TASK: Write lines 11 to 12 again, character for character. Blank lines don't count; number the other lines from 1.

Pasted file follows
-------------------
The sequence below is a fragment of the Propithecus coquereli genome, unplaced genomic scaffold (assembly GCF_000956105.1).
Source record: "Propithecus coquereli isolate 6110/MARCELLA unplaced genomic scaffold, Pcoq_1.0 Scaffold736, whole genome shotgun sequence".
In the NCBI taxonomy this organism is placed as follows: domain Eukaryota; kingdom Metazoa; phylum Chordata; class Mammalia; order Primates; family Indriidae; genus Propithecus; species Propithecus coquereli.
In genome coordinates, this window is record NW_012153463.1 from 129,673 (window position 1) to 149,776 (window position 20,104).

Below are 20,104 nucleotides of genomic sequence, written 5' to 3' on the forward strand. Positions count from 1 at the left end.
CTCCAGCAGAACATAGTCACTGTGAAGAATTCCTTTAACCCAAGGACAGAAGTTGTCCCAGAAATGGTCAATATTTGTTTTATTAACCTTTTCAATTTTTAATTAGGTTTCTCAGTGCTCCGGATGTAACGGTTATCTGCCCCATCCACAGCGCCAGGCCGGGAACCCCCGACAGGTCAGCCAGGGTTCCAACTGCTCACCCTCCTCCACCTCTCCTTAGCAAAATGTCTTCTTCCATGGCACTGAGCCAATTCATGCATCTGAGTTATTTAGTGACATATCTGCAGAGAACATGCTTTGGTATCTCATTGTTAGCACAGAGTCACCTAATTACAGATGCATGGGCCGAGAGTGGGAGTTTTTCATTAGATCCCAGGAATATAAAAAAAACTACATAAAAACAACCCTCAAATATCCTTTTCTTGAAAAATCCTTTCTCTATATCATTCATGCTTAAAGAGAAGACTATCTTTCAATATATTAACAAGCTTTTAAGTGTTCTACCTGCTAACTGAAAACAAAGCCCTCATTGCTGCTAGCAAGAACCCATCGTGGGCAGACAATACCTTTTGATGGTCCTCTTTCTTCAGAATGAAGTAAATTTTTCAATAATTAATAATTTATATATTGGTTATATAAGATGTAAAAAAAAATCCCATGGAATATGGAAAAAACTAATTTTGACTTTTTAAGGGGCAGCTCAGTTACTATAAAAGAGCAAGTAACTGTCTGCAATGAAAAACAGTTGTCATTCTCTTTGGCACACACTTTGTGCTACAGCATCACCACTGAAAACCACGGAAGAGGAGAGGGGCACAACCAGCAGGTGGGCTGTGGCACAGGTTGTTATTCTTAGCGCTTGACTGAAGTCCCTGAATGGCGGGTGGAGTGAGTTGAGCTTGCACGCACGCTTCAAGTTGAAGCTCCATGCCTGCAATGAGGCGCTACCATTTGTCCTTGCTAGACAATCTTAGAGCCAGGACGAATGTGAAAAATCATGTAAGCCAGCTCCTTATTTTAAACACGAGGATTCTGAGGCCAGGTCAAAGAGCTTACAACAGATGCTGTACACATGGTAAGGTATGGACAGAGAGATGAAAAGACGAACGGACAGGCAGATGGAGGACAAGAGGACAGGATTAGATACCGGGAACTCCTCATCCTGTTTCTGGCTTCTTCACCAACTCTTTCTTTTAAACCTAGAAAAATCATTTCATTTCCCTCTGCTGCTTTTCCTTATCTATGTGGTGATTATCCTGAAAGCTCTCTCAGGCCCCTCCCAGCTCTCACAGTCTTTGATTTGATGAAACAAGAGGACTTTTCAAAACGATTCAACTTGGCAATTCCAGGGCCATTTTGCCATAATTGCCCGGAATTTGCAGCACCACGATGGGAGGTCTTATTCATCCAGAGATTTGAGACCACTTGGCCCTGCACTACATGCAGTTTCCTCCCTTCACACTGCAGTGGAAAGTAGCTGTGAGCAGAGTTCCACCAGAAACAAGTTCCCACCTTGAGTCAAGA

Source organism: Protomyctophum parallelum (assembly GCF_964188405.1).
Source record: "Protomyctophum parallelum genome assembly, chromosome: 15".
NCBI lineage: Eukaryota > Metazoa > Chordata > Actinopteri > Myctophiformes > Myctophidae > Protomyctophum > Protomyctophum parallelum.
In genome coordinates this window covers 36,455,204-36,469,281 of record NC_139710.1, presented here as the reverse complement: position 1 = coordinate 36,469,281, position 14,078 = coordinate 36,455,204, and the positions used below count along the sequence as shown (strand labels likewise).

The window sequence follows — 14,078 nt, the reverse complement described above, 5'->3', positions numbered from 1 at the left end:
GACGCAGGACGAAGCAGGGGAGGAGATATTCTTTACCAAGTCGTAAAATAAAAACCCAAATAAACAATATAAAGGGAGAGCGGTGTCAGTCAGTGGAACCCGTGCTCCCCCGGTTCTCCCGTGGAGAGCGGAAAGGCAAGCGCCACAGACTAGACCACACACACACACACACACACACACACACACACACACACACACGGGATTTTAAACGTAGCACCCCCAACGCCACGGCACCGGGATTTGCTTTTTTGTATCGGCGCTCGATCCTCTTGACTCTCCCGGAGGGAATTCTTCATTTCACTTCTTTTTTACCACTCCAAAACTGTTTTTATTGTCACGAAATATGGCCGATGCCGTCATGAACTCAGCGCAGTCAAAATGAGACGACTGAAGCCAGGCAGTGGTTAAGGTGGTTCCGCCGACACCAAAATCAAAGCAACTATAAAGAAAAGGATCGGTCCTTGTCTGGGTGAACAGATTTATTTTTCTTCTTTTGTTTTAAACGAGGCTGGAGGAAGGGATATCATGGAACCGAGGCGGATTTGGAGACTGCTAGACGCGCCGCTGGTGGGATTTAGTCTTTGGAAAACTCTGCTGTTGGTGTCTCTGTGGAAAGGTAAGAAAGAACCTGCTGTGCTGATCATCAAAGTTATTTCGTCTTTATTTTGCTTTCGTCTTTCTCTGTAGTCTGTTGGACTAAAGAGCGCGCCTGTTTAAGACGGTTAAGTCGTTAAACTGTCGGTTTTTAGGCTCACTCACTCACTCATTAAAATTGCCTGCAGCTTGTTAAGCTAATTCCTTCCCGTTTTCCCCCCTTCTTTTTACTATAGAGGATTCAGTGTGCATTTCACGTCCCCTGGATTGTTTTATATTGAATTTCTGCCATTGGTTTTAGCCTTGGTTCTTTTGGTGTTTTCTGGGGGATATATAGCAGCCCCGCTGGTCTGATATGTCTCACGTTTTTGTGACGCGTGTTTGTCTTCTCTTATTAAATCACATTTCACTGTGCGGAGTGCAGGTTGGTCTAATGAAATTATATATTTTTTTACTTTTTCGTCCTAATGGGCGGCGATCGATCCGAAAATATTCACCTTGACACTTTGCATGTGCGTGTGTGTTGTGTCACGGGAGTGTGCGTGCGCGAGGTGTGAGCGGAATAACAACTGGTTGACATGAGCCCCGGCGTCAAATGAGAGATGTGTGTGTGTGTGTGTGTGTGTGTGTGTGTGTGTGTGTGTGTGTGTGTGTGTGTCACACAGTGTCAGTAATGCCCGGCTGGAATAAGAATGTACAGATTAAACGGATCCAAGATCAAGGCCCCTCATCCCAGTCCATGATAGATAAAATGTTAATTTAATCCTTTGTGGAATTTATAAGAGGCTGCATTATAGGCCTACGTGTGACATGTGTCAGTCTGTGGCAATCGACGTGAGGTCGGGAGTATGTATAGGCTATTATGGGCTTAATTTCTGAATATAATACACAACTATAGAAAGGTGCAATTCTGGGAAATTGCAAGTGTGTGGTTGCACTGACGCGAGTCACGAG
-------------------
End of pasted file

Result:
The window sequence follows — 14,078 nt, the reverse complement described above, 5'->3', positions numbered from 1 at the left end:
GACGCAGGACGAAGCAGGGGAGGAGATATTCTTTACCAAGTCGTAAAATAAAAACCCAAATAAACAATATAAAGGGAGAGCGGTGTCAGTCAGTGGAACCCGTGCTCCCCCGGTTCTCCCGTGGAGAGCGGAAAGGCAAGCGCCACAGACTAGACCACACACACACACACACACACACACACACACACACACACACACGGGATTTTAAACGTAGCACCCCCAACGCCACGGCACCGGGATTTGCTTTTTTGTATCGGCGCTCGATCCTCTTGACTCTCCCGGAGGGAATTCTTCATTTCACTTCTTTTTTACCACTCCAAAACTGTTTTTATTGTCACGAAATATGGCCGATGCCGTCATGAACTCAGCGCAGTCAAAATGAGACGACTGAAGCCAGGCAGTGGTTAAGGTGGTTCCGCCGACACCAAAATCAAAGCAACTATAAAGAAAAGGATCGGTCCTTGTCTGGGTGAACAGATTTATTTTTCTTCTTTTGTTTTAAACGAGGCTGGAGGAAGGGATATCATGGAACCGAGGCGGATTTGGAGACTGCTAGACGCGCCGCTGGTGGGATTTAGTCTTTGGAAAACTCTGCTGTTGGTGTCTCTGTGGAAAGGTAAGAAAGAACCTGCTGTGCTGATCATCAAAGTTATTTCGTCTTTATTTTGCTTTCGTCTTTCTCTGTAGTCTGTTGGACTAAAGAGCGCGCCTGTTTAAGACGGTTAAGTCGTTAAACTGTCGGTTTTTAGGCTCACTCACTCACTCATTAAAATTGCCTGCAGCTTGTTAAGCTAATTCCTTCCCGTTTTCCCCCCTTCTTTTTACTATAGAGGATTCAGTGTGCATTTCACGTCCCCTGGATTGTTTTATATTGAATTTCTGCCATTGGTTTTAGCCTTGGTTCTTTTGGTGTTTTCTGGGGGATATATAGCAGCCCCGCTGGTCTGATATGTCTCACGTTTTTGTGACGCGTGTTTGTCTTCTCTTATTAAATCACATTTCACTGTGCGGAGTGCAGGTTGGTCTAATGAAATTATATATTTTTTTACTTTTTCGTCCTAATGGGCGGCGATCGATCCGAAAATATTCACCTTGACACTTTGCATGTGCGTGTGTGTTGTGTCACGGGAGTGTGCGTGCGCGAGGTGTGAGCGGAATAACAACTGGTTGACATGAGCCCCGGCGTCAAATGAGAGATGTGTGTGTGTGTGTGTGTGTGTGTGTGTGTGTGTGTGTGTGTGTGTGTGTGTGTCACACAGTGTCAGTAATGCCCGGCTGGAATAAGAATGTACAGATTAAACGGATCCAAGATCAAGGCCCCTCATCCCAGTCCATGATAGATAAAATGTTAATTTAATCCTTTGTGGAATTTATAAGAGGCTGCATTATAGGCCTACGTGTGACATGTGTCAGTCTGTGGCAATCGACGTGAGGTCGGGAGTATGTATAGGCTATTATGGGCTTAATTTCTGAATATAATACACAACTATAGAAAGGTGCAATTCTGGGAAATTGCAAGTGTGTGGTTGCACTGACGCGAGTCACGAG